Monday 120220

Weighted push-ups max reps, 45#/25#

Then, for time:
Row 20 calories 
20 Front squat, 48kg/32kg 
Row 20 calories
20 Push press, 48kg/32kg 
Row 20 calories
20 Thrusters, 48kg/32kg
Row 20 calories
20 Push press, 48kg/32kg
Row 20 calories
20 Front squats, 48kg/32kg 

Post reps and time to comments.

The seldom seen… AM crew!

Thrusters: Tips & Tricks

A thruster is a simple movement really… a front squat and a press.  This deadly duo packs quite a punch due to the range of motion it entails and stabilization it requires. Hmmm… that pretty much why we love to program the thruster: it moves a large load a long distance and quickly! But, how can you make the thruster a more pleasurable experience?

Let’s start by reviewing the mechanics of the squat.  The squat is initiated with the hips moving back and down, which balances the load in the frontal plane and loads the hamstrings. As you descend into the squat, drive your knees out (laterally) over your feet to prevent shear on the knee and the most efficient transfer of power.  As you squat, stabilizing your spine is supremely important as well, keeping your torso rigid and your spine safe.

The press is simply moving the load from a shoulder racked position to an overhead position.  The position of load on the shoulders is best carried with the elbows under or slightly in front of the load, in this case kettlebells. Of course, the most efficient path for the load to travel is a straight line. This is simplified in today’s workout, as dumbells don’t require repositioning of the head.  A press is completed when the load is directly over the heels with elbows locked out and shoulders in your ears (active).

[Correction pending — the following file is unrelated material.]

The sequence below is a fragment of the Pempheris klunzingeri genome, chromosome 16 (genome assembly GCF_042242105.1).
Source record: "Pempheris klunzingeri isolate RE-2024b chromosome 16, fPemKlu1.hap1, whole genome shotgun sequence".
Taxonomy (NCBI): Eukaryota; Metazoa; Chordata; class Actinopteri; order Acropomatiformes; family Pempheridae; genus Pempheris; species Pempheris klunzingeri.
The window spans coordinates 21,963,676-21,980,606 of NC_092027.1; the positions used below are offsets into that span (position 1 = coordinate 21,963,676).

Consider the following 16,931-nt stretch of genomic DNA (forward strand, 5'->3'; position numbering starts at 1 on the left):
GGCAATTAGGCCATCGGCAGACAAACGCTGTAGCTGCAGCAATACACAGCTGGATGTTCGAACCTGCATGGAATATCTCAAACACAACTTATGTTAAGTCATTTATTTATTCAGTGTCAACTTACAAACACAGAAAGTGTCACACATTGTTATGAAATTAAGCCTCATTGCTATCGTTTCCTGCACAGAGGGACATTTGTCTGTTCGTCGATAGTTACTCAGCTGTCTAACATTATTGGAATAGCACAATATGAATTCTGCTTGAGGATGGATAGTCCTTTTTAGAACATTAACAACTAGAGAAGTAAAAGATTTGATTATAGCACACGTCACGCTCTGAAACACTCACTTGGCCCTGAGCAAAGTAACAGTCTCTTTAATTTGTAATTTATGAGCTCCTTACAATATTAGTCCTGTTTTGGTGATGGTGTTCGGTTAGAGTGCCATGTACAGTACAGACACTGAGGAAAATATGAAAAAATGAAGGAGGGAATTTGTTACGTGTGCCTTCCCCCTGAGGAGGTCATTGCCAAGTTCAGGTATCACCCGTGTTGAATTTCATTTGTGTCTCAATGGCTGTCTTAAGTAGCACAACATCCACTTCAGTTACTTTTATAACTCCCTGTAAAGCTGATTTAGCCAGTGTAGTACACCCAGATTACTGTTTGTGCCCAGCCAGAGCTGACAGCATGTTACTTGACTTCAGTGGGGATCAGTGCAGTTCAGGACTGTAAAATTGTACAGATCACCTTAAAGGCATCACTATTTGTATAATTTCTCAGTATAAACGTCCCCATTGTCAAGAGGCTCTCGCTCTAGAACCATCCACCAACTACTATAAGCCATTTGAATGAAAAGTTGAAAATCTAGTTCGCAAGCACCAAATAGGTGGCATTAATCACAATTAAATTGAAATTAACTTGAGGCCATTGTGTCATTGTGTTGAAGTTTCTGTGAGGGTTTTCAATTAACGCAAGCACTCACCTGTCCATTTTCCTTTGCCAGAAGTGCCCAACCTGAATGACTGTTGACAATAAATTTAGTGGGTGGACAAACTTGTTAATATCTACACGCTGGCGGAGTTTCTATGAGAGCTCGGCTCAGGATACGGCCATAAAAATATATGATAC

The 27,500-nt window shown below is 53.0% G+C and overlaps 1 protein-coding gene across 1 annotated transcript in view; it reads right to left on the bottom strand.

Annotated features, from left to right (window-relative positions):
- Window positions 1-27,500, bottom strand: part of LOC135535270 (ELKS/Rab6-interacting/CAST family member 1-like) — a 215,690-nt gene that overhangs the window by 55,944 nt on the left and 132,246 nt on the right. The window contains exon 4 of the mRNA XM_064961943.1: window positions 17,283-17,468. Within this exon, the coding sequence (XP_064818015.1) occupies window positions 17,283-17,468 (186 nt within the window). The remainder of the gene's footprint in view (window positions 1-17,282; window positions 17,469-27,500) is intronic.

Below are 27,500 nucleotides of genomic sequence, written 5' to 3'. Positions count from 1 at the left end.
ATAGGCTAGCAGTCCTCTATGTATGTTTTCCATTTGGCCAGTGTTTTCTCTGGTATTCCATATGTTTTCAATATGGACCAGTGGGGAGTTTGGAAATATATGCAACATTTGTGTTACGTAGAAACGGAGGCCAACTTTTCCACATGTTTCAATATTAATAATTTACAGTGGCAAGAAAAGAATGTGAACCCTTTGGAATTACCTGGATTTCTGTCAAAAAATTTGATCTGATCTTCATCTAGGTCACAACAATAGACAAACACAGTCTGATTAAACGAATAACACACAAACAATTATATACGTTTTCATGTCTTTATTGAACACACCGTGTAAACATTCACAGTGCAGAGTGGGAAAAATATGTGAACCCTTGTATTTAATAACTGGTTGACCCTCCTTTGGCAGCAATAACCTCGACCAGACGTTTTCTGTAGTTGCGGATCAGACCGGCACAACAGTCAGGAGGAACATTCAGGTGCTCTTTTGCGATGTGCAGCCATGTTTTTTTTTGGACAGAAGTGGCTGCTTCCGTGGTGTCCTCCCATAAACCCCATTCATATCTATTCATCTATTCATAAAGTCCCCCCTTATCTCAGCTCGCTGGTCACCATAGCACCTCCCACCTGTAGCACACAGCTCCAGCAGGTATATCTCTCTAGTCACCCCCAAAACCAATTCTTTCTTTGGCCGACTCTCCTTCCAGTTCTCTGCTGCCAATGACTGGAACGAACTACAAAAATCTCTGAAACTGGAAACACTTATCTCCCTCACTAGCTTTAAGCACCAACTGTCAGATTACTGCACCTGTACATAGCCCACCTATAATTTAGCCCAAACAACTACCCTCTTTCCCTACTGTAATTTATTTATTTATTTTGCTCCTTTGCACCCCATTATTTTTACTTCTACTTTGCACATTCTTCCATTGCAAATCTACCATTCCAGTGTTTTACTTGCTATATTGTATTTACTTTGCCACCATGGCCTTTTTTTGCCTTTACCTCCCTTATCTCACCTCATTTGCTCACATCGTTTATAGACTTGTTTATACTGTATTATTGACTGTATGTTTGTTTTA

Now, back to our mission: how to make a thruster easier.  A thruster is very demanding on both the cardiovascular and respiratory systems (i.e. your heart rate and breathing). Because the thruster has such a long range of motion and requires stabilization of your midline, you can bet that your muscles are going require quite a bit of oxygen to complete the task. You can set yourself up for success by thinking ahead and anticipating the demand by breathing more air, more often.  Stay ahead of the game and prevent oxygen deficiency by exhaling all your air twice per rep: once at the top and once at the bottom.

Lastly, as you fatigue, which you undoubtedly will, open your hips more dynamically. Instead of thinking – squat, stand, and press… begin thinking – squat, jump, press.  Now in reality you won’t be jumping, but this dynamic nature of the hip drive will help drive the load overhead with less demand on the shoulders. Core to extremity. Jeez, is this a theme?


  1. James (O.G.) :

    Boy, I really hope those weights are cumulative and not for each KB….

  2. David S :

    20kg in each 17:42

  3. David S :

    20 push ups

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